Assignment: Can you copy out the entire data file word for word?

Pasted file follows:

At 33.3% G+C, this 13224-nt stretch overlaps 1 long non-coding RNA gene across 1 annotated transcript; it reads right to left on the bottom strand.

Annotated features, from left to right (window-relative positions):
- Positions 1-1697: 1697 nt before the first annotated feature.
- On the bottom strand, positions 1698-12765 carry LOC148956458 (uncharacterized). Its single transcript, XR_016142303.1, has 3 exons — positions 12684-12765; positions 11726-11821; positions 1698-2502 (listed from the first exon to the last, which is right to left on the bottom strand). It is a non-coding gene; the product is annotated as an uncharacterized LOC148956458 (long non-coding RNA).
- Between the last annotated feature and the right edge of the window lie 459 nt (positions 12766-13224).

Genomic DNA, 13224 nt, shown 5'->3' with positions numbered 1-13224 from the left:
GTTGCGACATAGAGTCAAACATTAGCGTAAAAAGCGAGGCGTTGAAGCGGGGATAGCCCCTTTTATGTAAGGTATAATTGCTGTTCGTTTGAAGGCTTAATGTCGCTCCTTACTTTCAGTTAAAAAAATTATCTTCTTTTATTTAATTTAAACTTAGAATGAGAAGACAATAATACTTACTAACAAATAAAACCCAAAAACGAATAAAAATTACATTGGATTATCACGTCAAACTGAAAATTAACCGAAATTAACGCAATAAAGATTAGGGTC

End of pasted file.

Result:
At 33.3% G+C, this 13224-nt stretch overlaps 1 long non-coding RNA gene across 1 annotated transcript; it reads right to left on the bottom strand.

Annotated features, from left to right (window-relative positions):
- Positions 1-1697: 1697 nt before the first annotated feature.
- On the bottom strand, positions 1698-12765 carry LOC148956458 (uncharacterized). Its single transcript, XR_016142303.1, has 3 exons — positions 12684-12765; positions 11726-11821; positions 1698-2502 (listed from the first exon to the last, which is right to left on the bottom strand). It is a non-coding gene; the product is annotated as an uncharacterized LOC148956458 (long non-coding RNA).
- Between the last annotated feature and the right edge of the window lie 459 nt (positions 12766-13224).

Genomic DNA, 13224 nt, shown 5'->3' with positions numbered 1-13224 from the left:
GTTGCGACATAGAGTCAAACATTAGCGTAAAAAGCGAGGCGTTGAAGCGGGGATAGCCCCTTTTATGTAAGGTATAATTGCTGTTCGTTTGAAGGCTTAATGTCGCTCCTTACTTTCAGTTAAAAAAATTATCTTCTTTTATTTAATTTAAACTTAGAATGAGAAGACAATAATACTTACTAACAAATAAAACCCAAAAACGAATAAAAATTACATTGGATTATCACGTCAAACTGAAAATTAACCGAAATTAACGCAATAAAGATTAGGGTC